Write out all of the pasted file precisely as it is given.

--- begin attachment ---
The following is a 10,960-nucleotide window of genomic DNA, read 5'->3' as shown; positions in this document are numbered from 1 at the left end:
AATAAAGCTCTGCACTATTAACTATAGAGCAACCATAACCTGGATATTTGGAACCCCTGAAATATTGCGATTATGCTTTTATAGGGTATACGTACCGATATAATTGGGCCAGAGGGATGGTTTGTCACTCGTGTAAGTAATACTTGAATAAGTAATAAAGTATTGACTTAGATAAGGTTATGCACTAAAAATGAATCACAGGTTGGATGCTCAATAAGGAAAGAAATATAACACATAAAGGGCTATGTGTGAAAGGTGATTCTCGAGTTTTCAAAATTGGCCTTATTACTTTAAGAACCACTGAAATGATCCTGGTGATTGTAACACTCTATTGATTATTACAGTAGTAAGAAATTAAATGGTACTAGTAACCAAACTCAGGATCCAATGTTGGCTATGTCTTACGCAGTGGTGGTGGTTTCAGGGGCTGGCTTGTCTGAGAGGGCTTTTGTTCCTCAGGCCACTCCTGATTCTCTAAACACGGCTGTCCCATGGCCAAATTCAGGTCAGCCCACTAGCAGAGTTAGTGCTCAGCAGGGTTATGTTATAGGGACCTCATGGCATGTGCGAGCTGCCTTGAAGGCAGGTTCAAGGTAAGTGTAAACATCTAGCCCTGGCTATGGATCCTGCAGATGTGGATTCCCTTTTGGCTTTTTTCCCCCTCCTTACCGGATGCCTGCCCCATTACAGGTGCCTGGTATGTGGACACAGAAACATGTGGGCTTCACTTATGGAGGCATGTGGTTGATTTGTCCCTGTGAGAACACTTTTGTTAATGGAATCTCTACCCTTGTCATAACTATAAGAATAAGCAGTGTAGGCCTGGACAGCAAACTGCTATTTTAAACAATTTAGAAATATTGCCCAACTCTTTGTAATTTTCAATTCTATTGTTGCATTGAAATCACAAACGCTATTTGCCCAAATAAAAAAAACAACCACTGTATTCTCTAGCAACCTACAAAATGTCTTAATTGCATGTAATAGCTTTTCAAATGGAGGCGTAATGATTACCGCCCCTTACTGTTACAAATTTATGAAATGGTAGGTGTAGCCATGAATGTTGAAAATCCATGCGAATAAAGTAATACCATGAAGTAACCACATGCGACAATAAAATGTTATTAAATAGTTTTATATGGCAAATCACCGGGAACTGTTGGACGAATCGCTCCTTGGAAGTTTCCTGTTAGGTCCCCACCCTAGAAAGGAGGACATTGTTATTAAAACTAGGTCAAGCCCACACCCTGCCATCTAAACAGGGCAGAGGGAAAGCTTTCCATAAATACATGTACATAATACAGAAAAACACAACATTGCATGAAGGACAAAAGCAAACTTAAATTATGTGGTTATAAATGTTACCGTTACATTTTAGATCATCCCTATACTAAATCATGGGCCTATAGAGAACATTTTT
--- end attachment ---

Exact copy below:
The following is a 10,960-nucleotide window of genomic DNA, read 5'->3' as shown; positions in this document are numbered from 1 at the left end:
AATAAAGCTCTGCACTATTAACTATAGAGCAACCATAACCTGGATATTTGGAACCCCTGAAATATTGCGATTATGCTTTTATAGGGTATACGTACCGATATAATTGGGCCAGAGGGATGGTTTGTCACTCGTGTAAGTAATACTTGAATAAGTAATAAAGTATTGACTTAGATAAGGTTATGCACTAAAAATGAATCACAGGTTGGATGCTCAATAAGGAAAGAAATATAACACATAAAGGGCTATGTGTGAAAGGTGATTCTCGAGTTTTCAAAATTGGCCTTATTACTTTAAGAACCACTGAAATGATCCTGGTGATTGTAACACTCTATTGATTATTACAGTAGTAAGAAATTAAATGGTACTAGTAACCAAACTCAGGATCCAATGTTGGCTATGTCTTACGCAGTGGTGGTGGTTTCAGGGGCTGGCTTGTCTGAGAGGGCTTTTGTTCCTCAGGCCACTCCTGATTCTCTAAACACGGCTGTCCCATGGCCAAATTCAGGTCAGCCCACTAGCAGAGTTAGTGCTCAGCAGGGTTATGTTATAGGGACCTCATGGCATGTGCGAGCTGCCTTGAAGGCAGGTTCAAGGTAAGTGTAAACATCTAGCCCTGGCTATGGATCCTGCAGATGTGGATTCCCTTTTGGCTTTTTTCCCCCTCCTTACCGGATGCCTGCCCCATTACAGGTGCCTGGTATGTGGACACAGAAACATGTGGGCTTCACTTATGGAGGCATGTGGTTGATTTGTCCCTGTGAGAACACTTTTGTTAATGGAATCTCTACCCTTGTCATAACTATAAGAATAAGCAGTGTAGGCCTGGACAGCAAACTGCTATTTTAAACAATTTAGAAATATTGCCCAACTCTTTGTAATTTTCAATTCTATTGTTGCATTGAAATCACAAACGCTATTTGCCCAAATAAAAAAAACAACCACTGTATTCTCTAGCAACCTACAAAATGTCTTAATTGCATGTAATAGCTTTTCAAATGGAGGCGTAATGATTACCGCCCCTTACTGTTACAAATTTATGAAATGGTAGGTGTAGCCATGAATGTTGAAAATCCATGCGAATAAAGTAATACCATGAAGTAACCACATGCGACAATAAAATGTTATTAAATAGTTTTATATGGCAAATCACCGGGAACTGTTGGACGAATCGCTCCTTGGAAGTTTCCTGTTAGGTCCCCACCCTAGAAAGGAGGACATTGTTATTAAAACTAGGTCAAGCCCACACCCTGCCATCTAAACAGGGCAGAGGGAAAGCTTTCCATAAATACATGTACATAATACAGAAAAACACAACATTGCATGAAGGACAAAAGCAAACTTAAATTATGTGGTTATAAATGTTACCGTTACATTTTAGATCATCCCTATACTAAATCATGGGCCTATAGAGAACATTTTT